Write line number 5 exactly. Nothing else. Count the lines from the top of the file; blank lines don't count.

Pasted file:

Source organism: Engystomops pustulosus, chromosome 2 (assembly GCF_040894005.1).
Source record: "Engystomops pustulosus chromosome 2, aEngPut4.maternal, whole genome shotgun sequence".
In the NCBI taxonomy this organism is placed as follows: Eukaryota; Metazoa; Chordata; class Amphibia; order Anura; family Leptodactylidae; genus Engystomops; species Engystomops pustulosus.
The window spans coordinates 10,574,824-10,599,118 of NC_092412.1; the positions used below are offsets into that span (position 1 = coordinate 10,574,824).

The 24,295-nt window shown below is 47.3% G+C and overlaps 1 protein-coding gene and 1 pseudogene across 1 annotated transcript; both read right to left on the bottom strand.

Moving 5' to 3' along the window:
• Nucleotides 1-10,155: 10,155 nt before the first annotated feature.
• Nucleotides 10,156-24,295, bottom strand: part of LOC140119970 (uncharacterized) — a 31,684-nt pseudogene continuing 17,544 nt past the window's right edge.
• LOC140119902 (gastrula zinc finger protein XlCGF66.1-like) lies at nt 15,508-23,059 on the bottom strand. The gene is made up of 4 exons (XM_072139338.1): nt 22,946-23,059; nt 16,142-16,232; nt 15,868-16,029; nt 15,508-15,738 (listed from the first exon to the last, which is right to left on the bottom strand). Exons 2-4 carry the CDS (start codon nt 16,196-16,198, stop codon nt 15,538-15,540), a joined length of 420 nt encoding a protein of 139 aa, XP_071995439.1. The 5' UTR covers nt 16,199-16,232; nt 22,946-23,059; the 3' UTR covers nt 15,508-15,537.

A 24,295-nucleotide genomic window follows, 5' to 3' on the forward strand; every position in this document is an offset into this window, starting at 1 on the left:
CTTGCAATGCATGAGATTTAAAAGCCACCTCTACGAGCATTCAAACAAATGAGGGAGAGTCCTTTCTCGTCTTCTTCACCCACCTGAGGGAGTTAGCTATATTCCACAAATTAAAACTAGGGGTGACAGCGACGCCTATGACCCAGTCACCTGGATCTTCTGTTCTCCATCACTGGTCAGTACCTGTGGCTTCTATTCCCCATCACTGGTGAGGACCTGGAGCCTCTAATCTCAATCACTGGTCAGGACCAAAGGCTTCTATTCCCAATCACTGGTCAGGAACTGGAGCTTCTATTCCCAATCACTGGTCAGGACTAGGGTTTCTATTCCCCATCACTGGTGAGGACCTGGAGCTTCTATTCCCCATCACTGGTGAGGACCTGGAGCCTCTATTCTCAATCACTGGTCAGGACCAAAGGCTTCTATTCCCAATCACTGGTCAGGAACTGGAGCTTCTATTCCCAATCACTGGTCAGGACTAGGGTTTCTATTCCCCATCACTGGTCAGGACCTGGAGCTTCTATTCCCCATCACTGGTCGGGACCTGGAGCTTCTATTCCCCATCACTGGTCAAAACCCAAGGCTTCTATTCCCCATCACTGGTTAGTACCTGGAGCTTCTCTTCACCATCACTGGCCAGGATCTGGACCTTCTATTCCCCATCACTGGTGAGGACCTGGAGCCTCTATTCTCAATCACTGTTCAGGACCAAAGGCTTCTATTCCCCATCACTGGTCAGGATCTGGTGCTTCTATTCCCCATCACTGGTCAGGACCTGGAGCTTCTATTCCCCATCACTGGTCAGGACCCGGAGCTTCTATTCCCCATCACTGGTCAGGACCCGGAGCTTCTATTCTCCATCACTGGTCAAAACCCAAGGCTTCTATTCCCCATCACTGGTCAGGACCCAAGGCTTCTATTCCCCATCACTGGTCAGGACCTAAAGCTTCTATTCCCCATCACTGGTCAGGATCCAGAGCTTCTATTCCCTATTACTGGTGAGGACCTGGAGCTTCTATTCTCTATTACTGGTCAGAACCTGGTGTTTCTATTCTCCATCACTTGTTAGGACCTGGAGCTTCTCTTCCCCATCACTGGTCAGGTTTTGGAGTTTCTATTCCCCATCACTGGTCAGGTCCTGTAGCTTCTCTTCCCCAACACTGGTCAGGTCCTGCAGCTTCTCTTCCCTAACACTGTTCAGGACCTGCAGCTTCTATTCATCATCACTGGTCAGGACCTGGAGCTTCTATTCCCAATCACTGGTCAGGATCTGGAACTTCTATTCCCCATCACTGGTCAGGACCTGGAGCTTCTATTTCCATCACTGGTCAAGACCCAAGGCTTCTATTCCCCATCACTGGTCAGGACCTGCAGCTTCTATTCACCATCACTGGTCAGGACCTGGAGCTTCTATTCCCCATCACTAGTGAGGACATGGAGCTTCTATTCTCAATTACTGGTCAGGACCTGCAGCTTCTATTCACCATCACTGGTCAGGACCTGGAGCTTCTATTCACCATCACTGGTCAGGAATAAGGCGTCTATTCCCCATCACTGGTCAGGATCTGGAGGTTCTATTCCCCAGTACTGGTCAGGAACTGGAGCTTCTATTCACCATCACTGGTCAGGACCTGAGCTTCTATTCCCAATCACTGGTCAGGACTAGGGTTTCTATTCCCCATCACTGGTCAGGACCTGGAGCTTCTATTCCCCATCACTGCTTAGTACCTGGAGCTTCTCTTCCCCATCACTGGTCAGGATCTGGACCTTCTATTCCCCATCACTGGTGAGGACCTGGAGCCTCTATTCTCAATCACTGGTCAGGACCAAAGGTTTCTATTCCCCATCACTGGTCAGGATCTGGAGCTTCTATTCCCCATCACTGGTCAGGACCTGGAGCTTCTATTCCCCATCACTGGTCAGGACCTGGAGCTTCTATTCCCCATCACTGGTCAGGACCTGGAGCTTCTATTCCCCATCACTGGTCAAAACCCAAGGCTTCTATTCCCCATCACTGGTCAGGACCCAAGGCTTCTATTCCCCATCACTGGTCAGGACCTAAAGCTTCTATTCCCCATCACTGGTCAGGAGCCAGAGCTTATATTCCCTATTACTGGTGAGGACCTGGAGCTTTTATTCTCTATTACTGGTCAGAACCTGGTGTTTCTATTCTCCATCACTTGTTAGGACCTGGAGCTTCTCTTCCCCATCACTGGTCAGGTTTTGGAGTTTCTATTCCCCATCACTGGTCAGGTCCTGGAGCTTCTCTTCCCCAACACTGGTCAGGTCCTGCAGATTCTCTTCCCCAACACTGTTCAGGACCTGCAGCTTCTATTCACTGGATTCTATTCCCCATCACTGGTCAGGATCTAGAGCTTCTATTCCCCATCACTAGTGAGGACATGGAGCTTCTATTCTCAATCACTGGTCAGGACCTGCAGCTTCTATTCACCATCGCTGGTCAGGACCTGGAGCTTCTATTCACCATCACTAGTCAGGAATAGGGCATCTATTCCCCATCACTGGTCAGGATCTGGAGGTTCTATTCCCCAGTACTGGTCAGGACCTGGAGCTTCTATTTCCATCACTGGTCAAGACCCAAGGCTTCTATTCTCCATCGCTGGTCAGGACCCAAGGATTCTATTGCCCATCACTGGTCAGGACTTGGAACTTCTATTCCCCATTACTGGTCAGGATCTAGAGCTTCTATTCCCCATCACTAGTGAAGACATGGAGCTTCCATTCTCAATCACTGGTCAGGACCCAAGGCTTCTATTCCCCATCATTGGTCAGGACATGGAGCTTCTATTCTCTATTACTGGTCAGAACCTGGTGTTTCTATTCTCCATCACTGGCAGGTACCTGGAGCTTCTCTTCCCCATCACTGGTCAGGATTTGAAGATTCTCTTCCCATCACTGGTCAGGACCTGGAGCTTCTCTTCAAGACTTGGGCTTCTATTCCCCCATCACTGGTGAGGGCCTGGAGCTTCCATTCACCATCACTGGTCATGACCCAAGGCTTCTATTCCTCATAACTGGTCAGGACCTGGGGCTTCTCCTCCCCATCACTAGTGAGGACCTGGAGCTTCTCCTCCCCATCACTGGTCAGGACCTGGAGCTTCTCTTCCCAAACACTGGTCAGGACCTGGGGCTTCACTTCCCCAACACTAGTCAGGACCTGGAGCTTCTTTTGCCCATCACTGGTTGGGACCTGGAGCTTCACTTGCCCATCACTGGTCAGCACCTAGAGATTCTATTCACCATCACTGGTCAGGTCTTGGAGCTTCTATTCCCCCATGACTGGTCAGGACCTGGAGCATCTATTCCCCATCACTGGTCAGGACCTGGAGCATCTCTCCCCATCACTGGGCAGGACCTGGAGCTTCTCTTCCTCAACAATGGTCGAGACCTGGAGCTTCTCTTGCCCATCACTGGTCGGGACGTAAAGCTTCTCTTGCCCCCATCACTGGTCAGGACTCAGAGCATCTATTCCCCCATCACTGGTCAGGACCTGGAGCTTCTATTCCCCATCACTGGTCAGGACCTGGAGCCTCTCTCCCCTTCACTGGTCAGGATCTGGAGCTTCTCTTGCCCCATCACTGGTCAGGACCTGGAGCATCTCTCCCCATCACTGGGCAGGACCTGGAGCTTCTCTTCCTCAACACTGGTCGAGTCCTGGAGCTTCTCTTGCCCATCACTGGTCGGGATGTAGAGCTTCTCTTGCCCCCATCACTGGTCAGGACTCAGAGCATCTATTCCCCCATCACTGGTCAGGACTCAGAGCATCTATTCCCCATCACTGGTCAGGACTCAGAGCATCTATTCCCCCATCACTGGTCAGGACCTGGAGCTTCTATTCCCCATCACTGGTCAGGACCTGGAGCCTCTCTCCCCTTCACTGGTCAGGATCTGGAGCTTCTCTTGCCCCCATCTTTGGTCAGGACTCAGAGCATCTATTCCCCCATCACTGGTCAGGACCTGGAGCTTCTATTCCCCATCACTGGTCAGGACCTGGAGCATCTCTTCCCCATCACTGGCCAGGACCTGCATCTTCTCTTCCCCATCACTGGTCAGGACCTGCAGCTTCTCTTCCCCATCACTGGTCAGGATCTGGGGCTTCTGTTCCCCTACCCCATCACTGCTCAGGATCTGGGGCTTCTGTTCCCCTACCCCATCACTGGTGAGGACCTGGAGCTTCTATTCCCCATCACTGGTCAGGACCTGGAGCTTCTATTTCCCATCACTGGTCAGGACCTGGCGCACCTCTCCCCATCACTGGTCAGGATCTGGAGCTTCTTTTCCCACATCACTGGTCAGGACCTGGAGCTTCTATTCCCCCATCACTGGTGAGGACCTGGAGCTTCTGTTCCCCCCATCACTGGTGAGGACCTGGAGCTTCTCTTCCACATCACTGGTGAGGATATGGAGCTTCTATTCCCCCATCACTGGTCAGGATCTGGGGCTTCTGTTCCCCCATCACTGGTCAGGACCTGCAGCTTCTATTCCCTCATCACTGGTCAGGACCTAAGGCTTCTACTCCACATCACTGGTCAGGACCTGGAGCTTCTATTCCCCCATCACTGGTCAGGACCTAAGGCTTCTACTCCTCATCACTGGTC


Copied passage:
The 24,295-nt window shown below is 47.3% G+C and overlaps 1 protein-coding gene and 1 pseudogene across 1 annotated transcript; both read right to left on the bottom strand.